By Judith H. Dern
Healthnotes Newswire (October 29, 2009)—Acorn, buttercup, butternut, delicata, hubbard, spaghetti, turban—a bounty of colorful winter squash and pumpkins overflow grocery produce tables every fall. A fruit (really!) native to North America, and a member of the gourd family like melons and pumpkins, squash is super-easy to stir into hearty autumn soups.
Add squash to your diet for good health
“Winter squashes, especially pumpkin, are one of the most nutritionally valuable foods known to man,” says Steven Pratt, MD, coauthor of SuperFoods. Loaded with good-for-you nutrients, the richly colored interior flesh is the first clue to squashes’ nutritional benefits, which include:
• Large amounts of carotenoids, the deep orange-, yellow-, or red-colored plant compounds that help fight a variety of diseases, including heart disease, various cancers, and eye diseases
• Vitamins C and E, plus potassium, magnesium, and folic acid
• High in fiber
• Low in calories
Make an easy squash soup the star of your weeknight menu
For a quick and easy squash soup, use fresh, canned, or frozen squash, or canned 100% pumpkin purée (not pumpkin pie mix, which includes sugar and spices) as the soup base.
• To prepare squash—If using fresh squash, peel a thin-skinned variety such as hubbard or butternut. Cut squash in half and use a large spoon to remove seeds and any fibers; cut squash into 2-inch (5 cm) chunks and set aside. Two 1-pound (.45 kg) squash will serve four people.
If a squash is difficult to peel, or if you are using a different variety from the two above, use a small knife to poke a few holes in the squash; then bake at 350°F (177°C) for 40 minutes or microwave for 12 minutes before slicing.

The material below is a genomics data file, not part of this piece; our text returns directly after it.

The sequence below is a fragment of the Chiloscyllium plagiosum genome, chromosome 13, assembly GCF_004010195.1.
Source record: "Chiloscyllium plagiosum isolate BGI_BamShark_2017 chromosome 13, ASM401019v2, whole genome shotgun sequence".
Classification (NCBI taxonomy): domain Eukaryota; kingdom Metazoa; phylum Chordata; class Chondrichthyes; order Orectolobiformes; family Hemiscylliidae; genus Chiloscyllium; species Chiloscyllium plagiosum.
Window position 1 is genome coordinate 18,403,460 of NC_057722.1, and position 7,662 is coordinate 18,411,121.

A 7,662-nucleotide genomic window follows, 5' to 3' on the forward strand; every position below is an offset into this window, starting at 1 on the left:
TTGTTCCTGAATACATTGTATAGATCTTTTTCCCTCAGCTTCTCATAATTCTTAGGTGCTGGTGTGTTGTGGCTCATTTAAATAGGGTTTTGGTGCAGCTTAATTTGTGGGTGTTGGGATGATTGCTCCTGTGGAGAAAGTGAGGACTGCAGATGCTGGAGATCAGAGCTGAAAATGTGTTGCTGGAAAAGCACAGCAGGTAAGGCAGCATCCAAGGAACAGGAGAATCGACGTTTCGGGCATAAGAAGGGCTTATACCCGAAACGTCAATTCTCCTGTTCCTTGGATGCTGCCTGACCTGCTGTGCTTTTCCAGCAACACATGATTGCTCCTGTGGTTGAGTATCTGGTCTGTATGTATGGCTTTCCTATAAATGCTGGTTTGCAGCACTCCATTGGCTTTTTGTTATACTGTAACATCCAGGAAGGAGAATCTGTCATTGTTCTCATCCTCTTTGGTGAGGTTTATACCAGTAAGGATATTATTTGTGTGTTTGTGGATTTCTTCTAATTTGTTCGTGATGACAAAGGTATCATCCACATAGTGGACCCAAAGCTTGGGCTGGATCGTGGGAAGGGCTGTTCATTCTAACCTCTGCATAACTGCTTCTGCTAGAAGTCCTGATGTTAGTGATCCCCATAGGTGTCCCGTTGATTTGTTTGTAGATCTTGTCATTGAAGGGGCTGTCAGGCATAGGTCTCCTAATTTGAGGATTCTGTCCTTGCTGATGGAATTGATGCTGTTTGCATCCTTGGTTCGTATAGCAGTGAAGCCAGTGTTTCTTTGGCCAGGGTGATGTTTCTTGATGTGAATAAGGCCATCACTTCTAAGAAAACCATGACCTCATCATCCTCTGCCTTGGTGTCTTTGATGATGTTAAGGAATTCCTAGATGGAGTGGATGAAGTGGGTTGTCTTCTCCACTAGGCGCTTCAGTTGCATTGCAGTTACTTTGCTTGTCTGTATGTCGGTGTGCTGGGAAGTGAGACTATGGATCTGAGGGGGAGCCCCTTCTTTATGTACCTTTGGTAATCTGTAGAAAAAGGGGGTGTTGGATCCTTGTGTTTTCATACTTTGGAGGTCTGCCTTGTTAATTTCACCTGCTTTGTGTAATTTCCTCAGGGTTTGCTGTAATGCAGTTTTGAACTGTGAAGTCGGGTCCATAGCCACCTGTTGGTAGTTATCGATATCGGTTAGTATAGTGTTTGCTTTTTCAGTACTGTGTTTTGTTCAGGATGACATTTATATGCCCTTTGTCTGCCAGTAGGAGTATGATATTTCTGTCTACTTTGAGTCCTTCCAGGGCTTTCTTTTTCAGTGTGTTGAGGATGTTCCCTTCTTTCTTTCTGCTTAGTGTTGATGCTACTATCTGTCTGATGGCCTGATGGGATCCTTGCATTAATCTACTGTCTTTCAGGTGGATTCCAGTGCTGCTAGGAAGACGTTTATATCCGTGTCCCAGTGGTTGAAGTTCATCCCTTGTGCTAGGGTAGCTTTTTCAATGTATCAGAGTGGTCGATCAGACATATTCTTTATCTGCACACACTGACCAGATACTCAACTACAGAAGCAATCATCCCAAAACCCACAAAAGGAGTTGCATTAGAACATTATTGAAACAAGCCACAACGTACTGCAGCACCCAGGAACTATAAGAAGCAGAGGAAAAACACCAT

• To make savory curried squash soup—Using a heavy 5.5-quart (5 L) pot, sauté 1/3 cup (53 g) diced yellow onion in 1 tablespoon (15 ml) olive oil until translucent (about 5 minutes). Add squash, 1 quart (951 ml) chicken or vegetable stock, and 2 cups (475 ml) water. Cook covered over medium heat until squash is soft and blends into stock. Add more stock to thin mixture, if desired. Add 1/2 tablespoon (3.15 g) curry powder (or to taste), salt and pepper to taste, and 1 cup (238 ml) half-and-half; stir to blend. Serve hot, but do not let soup boil after adding half-and-half.
Judith Dern is a veteran of national consumer public relations agency programs for both commodity board food products and branded manufactured foods. She is coauthor of The Sustainable Kitchen: Passionate Cooking Inspired by Fields, Farms and Oceans (2004, New Society Publishers). Her articles have appeared in publications such as Relish, Cooking Light, Seattle Homes & Lifestyles, Northwest Palate, and Woman’s Day Special Interest Christmas Publications. She has also served as copywriter and ghostwriter on several cookbooks and has written on food for regional and national organizations. A member of the International Association of Culinary Professionals (IACP), she was awarded the Harry A. Bell Grant for Food Writers in 2003.
Copyright © 2009 Aisle7. All rights reserved. Republication or redistribution of the Aisle7 content is expressly prohibited without the prior written consent of Aisle7. Healthnotes Newswire is for educational or informational purposes only, and is not intended to diagnose or provide treatment for any condition. If you have any concerns about your own health, you should always consult with a healthcare professional. Aisle7 shall not be liable for any errors or delays in the content, or for any actions taken in reliance thereon. Aisle7 and the Aisle7 logo are registered trademarks of Aisle7.